Reproductive fitness of F1mice

At the age of 25 wk, a single F1 female per litter (if available) was individually housed for the rest of its reproductive life with a randomly selected 12-wk-old hybrid male in a 26.5 × 20.5 × 13.5-cm plastic cage with a floor area of 352 cm2 (22 cm × 16 cm) and a vertical height of 14 cm. When the male reached the age of 45 wk, it was replaced by another 12-wk-old hybrid male in order to prevent any effect of male aging on female fertility. Cessation of female’s reproductive life was defined as the age at the last parturition following which no more offspring were born for 3 months. After cessation of the reproductive life, females were housed in groups of five under the same light:dark cycle and temperature conditions as their virgin siblings.

Because of space limitations in the Animal House, reproductive fitness of F1 males was tested when males reached the age of 52 wk (instead of 25 wk as in females). At this time, a single F1 male per litter (if available) was individually housed for the rest of its life with a randomly selected 10- to 12-wk-old hybrid female in a 26.5 × 20.5 × 13.5-cm plastic cage with a floor area of 352 cm2 (22 cm × 16 cm) and a vertical height of 14 cm. When the female was 35- to 40-wk old, it was replaced by another 10- to 12-wk-old female in order to prevent any effect of female aging on male fertility.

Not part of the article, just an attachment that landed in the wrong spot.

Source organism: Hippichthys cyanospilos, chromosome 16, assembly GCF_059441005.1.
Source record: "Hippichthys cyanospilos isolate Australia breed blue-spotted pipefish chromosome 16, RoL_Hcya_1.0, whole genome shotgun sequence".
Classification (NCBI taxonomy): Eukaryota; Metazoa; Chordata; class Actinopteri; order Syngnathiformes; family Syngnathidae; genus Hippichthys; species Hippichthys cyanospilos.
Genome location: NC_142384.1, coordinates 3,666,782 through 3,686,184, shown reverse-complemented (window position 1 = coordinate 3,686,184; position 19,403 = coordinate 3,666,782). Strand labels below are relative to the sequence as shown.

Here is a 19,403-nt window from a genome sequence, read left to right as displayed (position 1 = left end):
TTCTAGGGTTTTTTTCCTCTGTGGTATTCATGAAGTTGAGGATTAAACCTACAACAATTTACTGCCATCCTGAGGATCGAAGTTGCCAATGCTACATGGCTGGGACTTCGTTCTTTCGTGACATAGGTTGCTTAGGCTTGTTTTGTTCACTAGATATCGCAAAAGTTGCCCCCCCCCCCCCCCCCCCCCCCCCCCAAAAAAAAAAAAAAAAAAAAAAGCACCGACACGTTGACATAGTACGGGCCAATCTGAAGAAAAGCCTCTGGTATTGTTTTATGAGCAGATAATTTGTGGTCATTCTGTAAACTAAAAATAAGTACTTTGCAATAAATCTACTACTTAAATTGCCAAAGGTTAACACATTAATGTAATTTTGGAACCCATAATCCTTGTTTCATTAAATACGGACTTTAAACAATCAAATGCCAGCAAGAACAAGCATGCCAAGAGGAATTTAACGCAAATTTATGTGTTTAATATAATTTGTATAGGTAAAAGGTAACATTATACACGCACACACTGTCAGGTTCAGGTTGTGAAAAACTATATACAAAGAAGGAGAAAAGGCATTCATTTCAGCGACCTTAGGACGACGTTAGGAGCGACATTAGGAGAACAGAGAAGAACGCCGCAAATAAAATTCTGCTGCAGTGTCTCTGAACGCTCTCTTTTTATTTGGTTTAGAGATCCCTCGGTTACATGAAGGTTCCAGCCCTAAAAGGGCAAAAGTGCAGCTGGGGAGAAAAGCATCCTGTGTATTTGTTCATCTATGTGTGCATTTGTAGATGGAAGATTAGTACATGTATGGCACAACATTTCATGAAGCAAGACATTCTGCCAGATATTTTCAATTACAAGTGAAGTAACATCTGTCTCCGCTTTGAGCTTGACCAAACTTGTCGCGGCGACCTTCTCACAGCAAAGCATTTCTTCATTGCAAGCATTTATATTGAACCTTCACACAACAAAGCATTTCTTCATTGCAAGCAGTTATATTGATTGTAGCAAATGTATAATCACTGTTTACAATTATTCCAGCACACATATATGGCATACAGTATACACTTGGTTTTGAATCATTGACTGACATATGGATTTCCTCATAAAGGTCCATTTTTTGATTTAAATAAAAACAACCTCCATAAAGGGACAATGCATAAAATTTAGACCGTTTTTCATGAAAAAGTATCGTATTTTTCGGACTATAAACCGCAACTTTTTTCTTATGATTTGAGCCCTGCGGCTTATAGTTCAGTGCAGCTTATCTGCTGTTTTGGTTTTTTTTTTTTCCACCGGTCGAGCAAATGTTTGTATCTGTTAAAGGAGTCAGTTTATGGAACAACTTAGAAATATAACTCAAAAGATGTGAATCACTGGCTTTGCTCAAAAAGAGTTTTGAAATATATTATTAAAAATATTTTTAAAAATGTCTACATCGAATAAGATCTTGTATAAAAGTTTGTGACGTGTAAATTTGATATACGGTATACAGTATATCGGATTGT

Statistical analysis

Mixed-effects (some effects are random and some are fixed) designs of analysis of variance (ANOVA) were used for comparisons of means. Cox regression models with forward stepwise (Likelihood Ratio) variable selection were fitted to examine the effect of several fertility variables (covariates) on expectation of survival times of F1 mice. The potential correlation among siblings within a particular litter was controlled by introducing a random variable into the ANOVA models and a categorical covariate into the Cox regression models that clustered F1 mice on their respective mothers/fathers. In the descriptive analysis of data shown in Table 1, significance was defined as P ≤ 0.006 [α/9; i.e., α = 0.05 corrected for multiple (n = 9) hypothesis testing using the Bonferroni method]. In the analysis of Cox regression models, however, significance was changed to P ≤ 0.01 [α/5; i.e., α = 0.05 corrected for multiple (n = 5) hypothesis testing]. The statistical analysis was carried out using the IBM SPSS Statistics, Version 22 (© Copyright IBM corporation et al. 1989, 2013).
Table 1

Fertility and longevity metric variables of F 1 mice sorted by virginity status and gender

Metric variables

Virginity status

Gender

Femalesa

Malesb

Age at death (wk)

Virgin

99.2 ± 2.4c (7, 141)d

85.2 ± 3.4e (1, 133)

Age at death (wk)